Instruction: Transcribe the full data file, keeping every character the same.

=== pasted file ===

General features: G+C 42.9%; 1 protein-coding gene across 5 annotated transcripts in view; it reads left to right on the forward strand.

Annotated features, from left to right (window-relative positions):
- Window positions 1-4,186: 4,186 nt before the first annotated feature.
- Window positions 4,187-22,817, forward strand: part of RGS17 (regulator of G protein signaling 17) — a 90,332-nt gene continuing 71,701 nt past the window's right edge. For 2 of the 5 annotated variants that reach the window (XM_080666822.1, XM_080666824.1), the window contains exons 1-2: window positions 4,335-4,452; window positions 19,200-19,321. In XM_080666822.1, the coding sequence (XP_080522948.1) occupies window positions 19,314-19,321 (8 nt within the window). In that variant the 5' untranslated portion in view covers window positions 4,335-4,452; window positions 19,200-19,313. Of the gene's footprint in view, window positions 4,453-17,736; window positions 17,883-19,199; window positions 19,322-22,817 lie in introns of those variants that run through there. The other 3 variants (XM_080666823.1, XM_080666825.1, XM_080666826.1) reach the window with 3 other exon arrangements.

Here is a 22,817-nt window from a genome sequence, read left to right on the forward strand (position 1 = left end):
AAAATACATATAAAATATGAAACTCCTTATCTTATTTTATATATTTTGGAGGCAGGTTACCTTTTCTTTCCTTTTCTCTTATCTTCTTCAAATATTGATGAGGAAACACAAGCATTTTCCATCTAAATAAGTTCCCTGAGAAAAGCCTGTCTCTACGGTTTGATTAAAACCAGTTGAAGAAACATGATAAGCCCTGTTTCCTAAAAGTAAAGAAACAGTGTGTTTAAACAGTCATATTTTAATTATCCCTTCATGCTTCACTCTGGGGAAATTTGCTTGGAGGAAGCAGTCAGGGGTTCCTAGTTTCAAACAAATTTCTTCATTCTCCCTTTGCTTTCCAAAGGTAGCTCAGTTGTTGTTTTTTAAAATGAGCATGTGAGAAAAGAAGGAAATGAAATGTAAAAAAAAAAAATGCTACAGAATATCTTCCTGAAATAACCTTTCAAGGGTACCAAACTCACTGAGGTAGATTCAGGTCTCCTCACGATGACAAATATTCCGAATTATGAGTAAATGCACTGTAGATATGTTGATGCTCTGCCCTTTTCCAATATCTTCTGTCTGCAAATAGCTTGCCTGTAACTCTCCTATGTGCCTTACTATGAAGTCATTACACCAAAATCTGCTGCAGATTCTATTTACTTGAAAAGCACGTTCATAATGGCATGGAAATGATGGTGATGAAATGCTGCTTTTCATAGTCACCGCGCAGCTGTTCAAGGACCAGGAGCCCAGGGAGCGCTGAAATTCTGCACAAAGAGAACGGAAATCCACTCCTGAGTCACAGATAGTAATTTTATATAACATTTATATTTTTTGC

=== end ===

General features: G+C 42.9%; 1 protein-coding gene across 5 annotated transcripts in view; it reads left to right on the forward strand.

Annotated features, from left to right (window-relative positions):
- Window positions 1-4,186: 4,186 nt before the first annotated feature.
- Window positions 4,187-22,817, forward strand: part of RGS17 (regulator of G protein signaling 17) — a 90,332-nt gene continuing 71,701 nt past the window's right edge. For 2 of the 5 annotated variants that reach the window (XM_080666822.1, XM_080666824.1), the window contains exons 1-2: window positions 4,335-4,452; window positions 19,200-19,321. In XM_080666822.1, the coding sequence (XP_080522948.1) occupies window positions 19,314-19,321 (8 nt within the window). In that variant the 5' untranslated portion in view covers window positions 4,335-4,452; window positions 19,200-19,313. Of the gene's footprint in view, window positions 4,453-17,736; window positions 17,883-19,199; window positions 19,322-22,817 lie in introns of those variants that run through there. The other 3 variants (XM_080666823.1, XM_080666825.1, XM_080666826.1) reach the window with 3 other exon arrangements.

Here is a 22,817-nt window from a genome sequence, read left to right on the forward strand (position 1 = left end):
AAAATACATATAAAATATGAAACTCCTTATCTTATTTTATATATTTTGGAGGCAGGTTACCTTTTCTTTCCTTTTCTCTTATCTTCTTCAAATATTGATGAGGAAACACAAGCATTTTCCATCTAAATAAGTTCCCTGAGAAAAGCCTGTCTCTACGGTTTGATTAAAACCAGTTGAAGAAACATGATAAGCCCTGTTTCCTAAAAGTAAAGAAACAGTGTGTTTAAACAGTCATATTTTAATTATCCCTTCATGCTTCACTCTGGGGAAATTTGCTTGGAGGAAGCAGTCAGGGGTTCCTAGTTTCAAACAAATTTCTTCATTCTCCCTTTGCTTTCCAAAGGTAGCTCAGTTGTTGTTTTTTAAAATGAGCATGTGAGAAAAGAAGGAAATGAAATGTAAAAAAAAAAAATGCTACAGAATATCTTCCTGAAATAACCTTTCAAGGGTACCAAACTCACTGAGGTAGATTCAGGTCTCCTCACGATGACAAATATTCCGAATTATGAGTAAATGCACTGTAGATATGTTGATGCTCTGCCCTTTTCCAATATCTTCTGTCTGCAAATAGCTTGCCTGTAACTCTCCTATGTGCCTTACTATGAAGTCATTACACCAAAATCTGCTGCAGATTCTATTTACTTGAAAAGCACGTTCATAATGGCATGGAAATGATGGTGATGAAATGCTGCTTTTCATAGTCACCGCGCAGCTGTTCAAGGACCAGGAGCCCAGGGAGCGCTGAAATTCTGCACAAAGAGAACGGAAATCCACTCCTGAGTCACAGATAGTAATTTTATATAACATTTATATTTTTTGC